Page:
Let’s take a moment to reflect on the pure insanity that is the 2015 Chevrolet Corvette Z06’s supercharged LT4 V8. Rated at 650 horsepower, this is not an engine one wants to disrespect.
To date, the most powerful car I’ve driven was the Chrysler 300 SRT8. As I learned way back then, the old Spider-Man quote carries real weight: “With great power comes great responsibility.” Disrespect 470 horses, and they’ll disrespect you back.
But it’s hard for me to even wrap my head around the idea of having 650 horsepower, especially in a fiberglass car. The difference in power between the Chevrolet Corvette Z06 and the Chrysler 300 SRT8 is more than the entire engine power in my Ford Ranger.
The interesting details of how GM got all that power out of 6.2 liters of pushrod V8:
Well, first of all, supercharging
I mean, duh, right? Slap a supercharger on any engine, and its low- and midrange pickup will be vastly improved.
GM Powertrain Engineering Vice President Steve Kiefer said, “The LT4 Small Block sets a new benchmark for power and torque at GM. The engine also puts the new Corvette Z06 on par with the most powerful supercars offered in America, while delivering performance with impeccable manners that make it suitable for daily driving.”
The press release from GM said the Chevrolet Corvette Z06’s V8, true to most supercharged engine designs, makes a meaty lump of torque low in the rev range. That helps it stand out from other high-performance cars, GM said:
Compared with other supercar engines, the LT4 is a veritable fountain of low-end torque, producing 457 lb-ft (619 Nm) just off idle and 625 lb-ft (847 Nm) by only 2,800 rpm. The V-12-powered Ferrari F12 Berlinetta, for example, produces about 28 percent less torque than the Z06, despite offering about 12 percent more horsepower – and its peak torque isn’t achieved until 6,000 rpm. The LT4 maintains 90 percent of its peak torque, or 592 lb-ft (802 Nm), from 2,500 to 5,400 rpm.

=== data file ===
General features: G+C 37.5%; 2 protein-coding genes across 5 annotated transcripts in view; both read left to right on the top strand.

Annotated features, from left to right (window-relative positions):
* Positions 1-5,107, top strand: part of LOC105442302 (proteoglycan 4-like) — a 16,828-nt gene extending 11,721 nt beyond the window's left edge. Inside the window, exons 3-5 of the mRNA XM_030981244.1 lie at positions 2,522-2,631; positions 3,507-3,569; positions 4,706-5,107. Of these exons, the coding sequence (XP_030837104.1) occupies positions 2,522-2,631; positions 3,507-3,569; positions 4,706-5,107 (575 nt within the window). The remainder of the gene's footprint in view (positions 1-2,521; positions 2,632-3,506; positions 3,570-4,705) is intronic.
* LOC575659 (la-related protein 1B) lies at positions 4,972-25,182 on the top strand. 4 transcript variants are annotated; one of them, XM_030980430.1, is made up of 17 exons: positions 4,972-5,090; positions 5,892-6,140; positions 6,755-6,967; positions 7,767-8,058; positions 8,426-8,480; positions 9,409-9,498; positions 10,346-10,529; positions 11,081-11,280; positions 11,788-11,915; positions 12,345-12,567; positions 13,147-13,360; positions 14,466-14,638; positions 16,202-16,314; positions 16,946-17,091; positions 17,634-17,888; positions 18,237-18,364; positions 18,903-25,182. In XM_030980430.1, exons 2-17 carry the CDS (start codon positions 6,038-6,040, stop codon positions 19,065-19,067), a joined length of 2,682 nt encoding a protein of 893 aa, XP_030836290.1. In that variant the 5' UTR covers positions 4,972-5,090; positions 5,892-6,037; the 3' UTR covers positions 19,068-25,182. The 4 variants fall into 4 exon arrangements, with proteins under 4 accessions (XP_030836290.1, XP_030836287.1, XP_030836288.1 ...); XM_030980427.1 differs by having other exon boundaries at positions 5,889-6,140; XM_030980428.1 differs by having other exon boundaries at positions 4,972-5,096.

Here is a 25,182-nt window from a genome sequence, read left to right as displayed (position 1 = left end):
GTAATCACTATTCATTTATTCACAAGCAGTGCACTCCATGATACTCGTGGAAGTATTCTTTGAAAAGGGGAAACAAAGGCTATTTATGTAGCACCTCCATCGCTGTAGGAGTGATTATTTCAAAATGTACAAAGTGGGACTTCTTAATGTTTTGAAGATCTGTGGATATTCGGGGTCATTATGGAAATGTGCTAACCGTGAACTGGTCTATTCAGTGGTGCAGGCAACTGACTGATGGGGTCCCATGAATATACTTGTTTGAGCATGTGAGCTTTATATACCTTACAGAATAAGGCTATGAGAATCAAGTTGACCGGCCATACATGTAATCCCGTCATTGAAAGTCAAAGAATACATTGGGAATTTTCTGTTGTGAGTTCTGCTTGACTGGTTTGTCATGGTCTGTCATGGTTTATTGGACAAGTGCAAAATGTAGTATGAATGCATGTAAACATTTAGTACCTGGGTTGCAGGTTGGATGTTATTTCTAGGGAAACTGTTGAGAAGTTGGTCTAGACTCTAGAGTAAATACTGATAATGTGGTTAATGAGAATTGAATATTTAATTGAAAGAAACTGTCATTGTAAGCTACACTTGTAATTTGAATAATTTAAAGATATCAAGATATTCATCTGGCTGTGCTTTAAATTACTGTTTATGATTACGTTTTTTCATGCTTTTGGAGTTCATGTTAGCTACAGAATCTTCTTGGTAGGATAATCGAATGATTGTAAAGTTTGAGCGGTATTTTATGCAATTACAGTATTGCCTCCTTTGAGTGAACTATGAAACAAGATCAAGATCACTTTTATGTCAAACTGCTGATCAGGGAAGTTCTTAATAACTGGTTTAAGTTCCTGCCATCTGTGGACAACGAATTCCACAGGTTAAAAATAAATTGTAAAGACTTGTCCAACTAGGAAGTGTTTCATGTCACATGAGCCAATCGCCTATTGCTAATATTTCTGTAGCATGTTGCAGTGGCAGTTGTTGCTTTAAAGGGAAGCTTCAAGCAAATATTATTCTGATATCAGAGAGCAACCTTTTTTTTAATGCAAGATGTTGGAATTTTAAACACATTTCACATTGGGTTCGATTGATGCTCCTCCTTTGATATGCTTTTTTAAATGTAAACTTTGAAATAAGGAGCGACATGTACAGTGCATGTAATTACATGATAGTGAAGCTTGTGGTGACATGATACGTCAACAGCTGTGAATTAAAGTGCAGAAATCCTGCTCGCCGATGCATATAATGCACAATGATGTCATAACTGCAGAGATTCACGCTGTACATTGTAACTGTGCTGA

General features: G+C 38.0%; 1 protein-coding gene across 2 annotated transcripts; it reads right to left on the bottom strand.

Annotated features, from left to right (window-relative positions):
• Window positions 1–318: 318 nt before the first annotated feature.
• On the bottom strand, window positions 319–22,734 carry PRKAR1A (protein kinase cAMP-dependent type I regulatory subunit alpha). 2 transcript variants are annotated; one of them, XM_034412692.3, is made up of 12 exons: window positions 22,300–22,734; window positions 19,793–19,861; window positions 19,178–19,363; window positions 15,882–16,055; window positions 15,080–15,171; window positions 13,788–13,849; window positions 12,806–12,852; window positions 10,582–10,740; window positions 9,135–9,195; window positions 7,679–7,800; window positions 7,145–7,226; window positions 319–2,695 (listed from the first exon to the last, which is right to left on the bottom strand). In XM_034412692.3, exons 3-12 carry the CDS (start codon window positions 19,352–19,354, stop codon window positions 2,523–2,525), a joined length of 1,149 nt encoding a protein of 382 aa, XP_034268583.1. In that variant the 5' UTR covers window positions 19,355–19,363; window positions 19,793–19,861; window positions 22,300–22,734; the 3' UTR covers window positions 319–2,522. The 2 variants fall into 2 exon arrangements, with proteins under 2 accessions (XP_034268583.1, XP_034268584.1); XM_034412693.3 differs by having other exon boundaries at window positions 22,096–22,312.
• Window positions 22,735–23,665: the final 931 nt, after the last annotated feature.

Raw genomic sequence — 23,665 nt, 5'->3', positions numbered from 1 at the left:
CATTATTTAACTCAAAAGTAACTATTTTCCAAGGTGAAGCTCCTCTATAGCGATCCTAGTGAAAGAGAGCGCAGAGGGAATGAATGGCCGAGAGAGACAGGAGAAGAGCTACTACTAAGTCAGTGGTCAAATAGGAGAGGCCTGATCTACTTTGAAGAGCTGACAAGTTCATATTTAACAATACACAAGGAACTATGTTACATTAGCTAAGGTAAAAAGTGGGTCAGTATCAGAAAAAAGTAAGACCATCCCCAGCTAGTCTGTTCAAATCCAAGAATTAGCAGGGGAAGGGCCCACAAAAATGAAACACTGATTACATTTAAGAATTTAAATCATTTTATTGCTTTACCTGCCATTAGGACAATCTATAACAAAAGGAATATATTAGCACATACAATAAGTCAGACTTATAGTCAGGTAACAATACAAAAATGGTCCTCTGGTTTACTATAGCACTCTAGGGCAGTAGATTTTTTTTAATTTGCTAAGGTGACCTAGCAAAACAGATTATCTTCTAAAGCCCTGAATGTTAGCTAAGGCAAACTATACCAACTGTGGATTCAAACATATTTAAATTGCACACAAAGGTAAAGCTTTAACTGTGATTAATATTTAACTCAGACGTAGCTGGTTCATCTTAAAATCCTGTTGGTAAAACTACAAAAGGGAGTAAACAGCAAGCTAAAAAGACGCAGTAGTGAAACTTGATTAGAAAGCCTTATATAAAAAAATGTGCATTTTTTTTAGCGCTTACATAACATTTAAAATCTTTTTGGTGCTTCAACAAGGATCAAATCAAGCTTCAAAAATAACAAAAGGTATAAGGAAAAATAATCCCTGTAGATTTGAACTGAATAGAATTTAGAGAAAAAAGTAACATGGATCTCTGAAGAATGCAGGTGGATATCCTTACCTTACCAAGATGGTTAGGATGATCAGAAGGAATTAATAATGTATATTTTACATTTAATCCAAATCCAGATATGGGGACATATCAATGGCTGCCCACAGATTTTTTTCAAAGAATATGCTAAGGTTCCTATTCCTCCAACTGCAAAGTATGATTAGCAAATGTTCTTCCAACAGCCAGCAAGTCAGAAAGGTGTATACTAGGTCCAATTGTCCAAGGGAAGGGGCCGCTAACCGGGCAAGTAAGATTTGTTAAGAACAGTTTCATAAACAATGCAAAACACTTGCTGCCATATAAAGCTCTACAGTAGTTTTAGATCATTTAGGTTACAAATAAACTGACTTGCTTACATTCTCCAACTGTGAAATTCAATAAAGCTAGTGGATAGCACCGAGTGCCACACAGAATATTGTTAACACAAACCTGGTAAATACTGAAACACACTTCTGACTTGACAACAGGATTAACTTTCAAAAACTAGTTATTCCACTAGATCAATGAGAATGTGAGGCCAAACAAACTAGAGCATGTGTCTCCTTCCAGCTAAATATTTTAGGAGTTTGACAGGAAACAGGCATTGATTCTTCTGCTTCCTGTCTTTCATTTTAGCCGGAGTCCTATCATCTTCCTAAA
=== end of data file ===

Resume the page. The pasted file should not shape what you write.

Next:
The new LT4 engine eclipses the Porsche 911 Turbo S engine’s peak power levels by 90 horsepower (67 kW) and 134 lb-ft of torque (182 Nm).
So obviously, supercharging isn’t the entire story here. To build what Chief Engineer of Smallblock Engines Jordan Lee called “one of the smallest and lightest 650-hp engines in the industry” requires more tech know-how than just strapping on a scroll above the Chevrolet Corvette Z06’s intake, right?
Here’s GM’s nitty-gritty on how the engineers squeeze every last pony out of the V8 engine:
The new LT4 engine is based on the same Gen 5 small block foundation as the Corvette Stingray’s LT1 6.2L naturally aspirated engine, incorporating several unique features designed to support its higher output and the greater cylinder pressures created by forced induction, including:
- Rotocast A356T6 aluminum cylinder heads that are stronger and handle heat better than conventional aluminum heads
- Lightweight titanium intake valves
- Machined, forged powder metal steel connecting rods for reduced reciprocating mass
- High 10.0:1 compression ratio – for a forced-induction engine – enhances performance and efficiency and is enabled by direct injection
- Forged aluminum pistons with unique, stronger structure to ensure strength under high cylinder pressures
- Stainless steel exhaust manifolds and an aluminum balancer that are lighter than their LT1 counterparts
- Standard dry-sump oiling system with a dual-pressure-control oil pump.
A new 1.7L supercharger spins at up to 20,000 rpm – 5,000 rpm more than the supercharger on the Corvette ZR1’s engine. The rotors are smaller in diameter, which contributes to their higher-rpm capability – and enables them to produce power-enhancing boost earlier in the rpm band. That boost is achieved more efficiently via a more direct discharge port that creates less turbulence, reducing heat and speeding airflow into the engine.
“The Small Block’s cam-in-block design heritage has always enabled very high performance and responsiveness in a small, compact package – an attribute amplified by the performance of our new supercharger’s design,” said Lee.